Livestock farmers at the Schlip settlement in the Hardap region’s Rehoboth constituency fear that they may be forced to shoot stock thieves if police do not urgently intervene to stop the escalating cases of stock theft taking place there – and risk being accused of murder.
Schlip has about 1 500 inhabitants, and is the main settlement of the //Ogain (Groot Doden) clan of the Namas.
Josef van Wyk of Farm Gahp told The Namibian last week that farmers are being terrorised by stock thieves who have stolen hundreds of livestock over many years, causing significant economic damage. What frustrates them most is the alleged inability by the police and the courts to prosecute the suspects, most of them allegedly part of syndicates.
“They keep on stealing, and even when they are arrested, they get out and just continue coming back to steal. We are afraid that we will be forced to shoot the thieves because they are stealing and killing our animals, and then we will be up for murder,” said a dejected Van Wyk.
Just over a week ago, while he was travelling to the coast for business, suspects allegedly stole bags of cement, 10 goats and two sheep from his farm.
A case was opened, suspects were arrested, and then released on bail. While out on bail, the suspects were allegedly implicated in the theft and slaughter of a goat from another farm. But the police reportedly said there was not enough evidence to rearrest the suspects on the separate charge. Van Wyk said the police failed on various occasions to come to crime scenes because either there were not enough police officers available, or there were no vehicles available.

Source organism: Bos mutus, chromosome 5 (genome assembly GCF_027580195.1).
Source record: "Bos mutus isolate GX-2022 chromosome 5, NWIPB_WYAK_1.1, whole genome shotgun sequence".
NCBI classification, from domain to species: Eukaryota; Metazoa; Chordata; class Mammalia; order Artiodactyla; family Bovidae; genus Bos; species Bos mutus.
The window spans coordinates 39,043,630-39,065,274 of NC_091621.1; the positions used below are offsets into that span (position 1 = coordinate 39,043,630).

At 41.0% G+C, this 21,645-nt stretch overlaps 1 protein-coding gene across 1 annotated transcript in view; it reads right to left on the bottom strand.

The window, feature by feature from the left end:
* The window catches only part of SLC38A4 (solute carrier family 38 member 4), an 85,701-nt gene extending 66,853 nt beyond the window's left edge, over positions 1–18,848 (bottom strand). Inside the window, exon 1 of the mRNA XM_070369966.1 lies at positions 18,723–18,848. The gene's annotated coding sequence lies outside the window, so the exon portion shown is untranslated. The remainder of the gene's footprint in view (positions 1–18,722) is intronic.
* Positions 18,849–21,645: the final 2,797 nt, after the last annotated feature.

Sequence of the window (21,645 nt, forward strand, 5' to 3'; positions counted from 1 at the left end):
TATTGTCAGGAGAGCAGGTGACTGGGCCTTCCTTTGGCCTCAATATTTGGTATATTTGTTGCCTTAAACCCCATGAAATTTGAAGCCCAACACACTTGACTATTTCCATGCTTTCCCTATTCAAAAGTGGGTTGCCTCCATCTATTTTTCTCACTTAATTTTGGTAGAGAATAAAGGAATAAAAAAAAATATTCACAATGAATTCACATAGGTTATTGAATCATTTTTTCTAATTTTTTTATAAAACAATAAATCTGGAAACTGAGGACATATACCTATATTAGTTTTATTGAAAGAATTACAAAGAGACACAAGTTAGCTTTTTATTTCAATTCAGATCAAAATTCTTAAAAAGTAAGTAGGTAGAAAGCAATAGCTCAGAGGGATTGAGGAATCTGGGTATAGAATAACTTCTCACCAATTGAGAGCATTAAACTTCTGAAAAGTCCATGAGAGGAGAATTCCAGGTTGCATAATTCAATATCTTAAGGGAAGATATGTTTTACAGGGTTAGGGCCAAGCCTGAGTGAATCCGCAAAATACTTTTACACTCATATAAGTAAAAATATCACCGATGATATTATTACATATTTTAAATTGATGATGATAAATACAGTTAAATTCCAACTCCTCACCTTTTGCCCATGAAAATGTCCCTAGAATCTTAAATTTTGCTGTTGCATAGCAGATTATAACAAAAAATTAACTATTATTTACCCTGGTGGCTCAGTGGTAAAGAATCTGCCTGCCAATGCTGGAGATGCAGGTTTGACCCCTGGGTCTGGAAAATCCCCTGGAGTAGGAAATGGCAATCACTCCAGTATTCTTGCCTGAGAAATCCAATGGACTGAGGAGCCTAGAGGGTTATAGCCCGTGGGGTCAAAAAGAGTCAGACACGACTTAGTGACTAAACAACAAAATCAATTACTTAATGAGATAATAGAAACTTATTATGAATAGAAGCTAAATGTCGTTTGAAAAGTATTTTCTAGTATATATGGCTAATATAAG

“I would then pick them up, take them to the scene to show them some evidence, and take them back to the station,” explained Van Wyk. “They would then tell me they have to ask the prosecutor if they can lay another charge against the suspects.”
According to him, he lost about 17 sheep in December last year, in addition to hundreds more over the past three years.
Another farmer, Bron van Wyk (not related to Josef), also told this newspaper that he lost up to 150 sheep and goats in the past few years, and that he has lost hundreds of thousands of dollars due to the thefts. Recently, one of his rams was stolen and butchered.
“Why are the thieves not being locked up? The justice system seems to be incapable of dealing with this crime, and so it just goes on and on. What are we supposed to do?” he asked.
Police spokesperson deputy commissioner Edwin Kanguatjivi warned farmers not to take the law into their own hands.
“They are correct that they will be up for murder if they shoot the suspected thieves,” he warned. “Only when one’s life or a third party’s life is in imminent danger may one use self-defence. Otherwise not. The law is clear.” Kanguatjivi said stock theft is an ongoing struggle in Hardap, and that the police have their hands full there. Suspects are being arrested, and depending on the evidence and the magistrate’s decision, the suspects will remain behind bars, or be let out on bail – even if the police oppose bail.
“If we have proper information and enough evidence, we will arrest. We have even arrested our members in the past who have been involved in stock theft,” said Kanguatjivi. “We must, however, remember that a person is not guilty until found guilty in court.”
He added that police capacity was also limited due to a shortage of fuel because of budgetary constraints.
“Instead of taking the law into their own hands, the farmers must report their complaints to the internal investigations department. If they feel police officers are corrupt or not doing their jobs properly, the department will get on the cases straight-away,” he stated.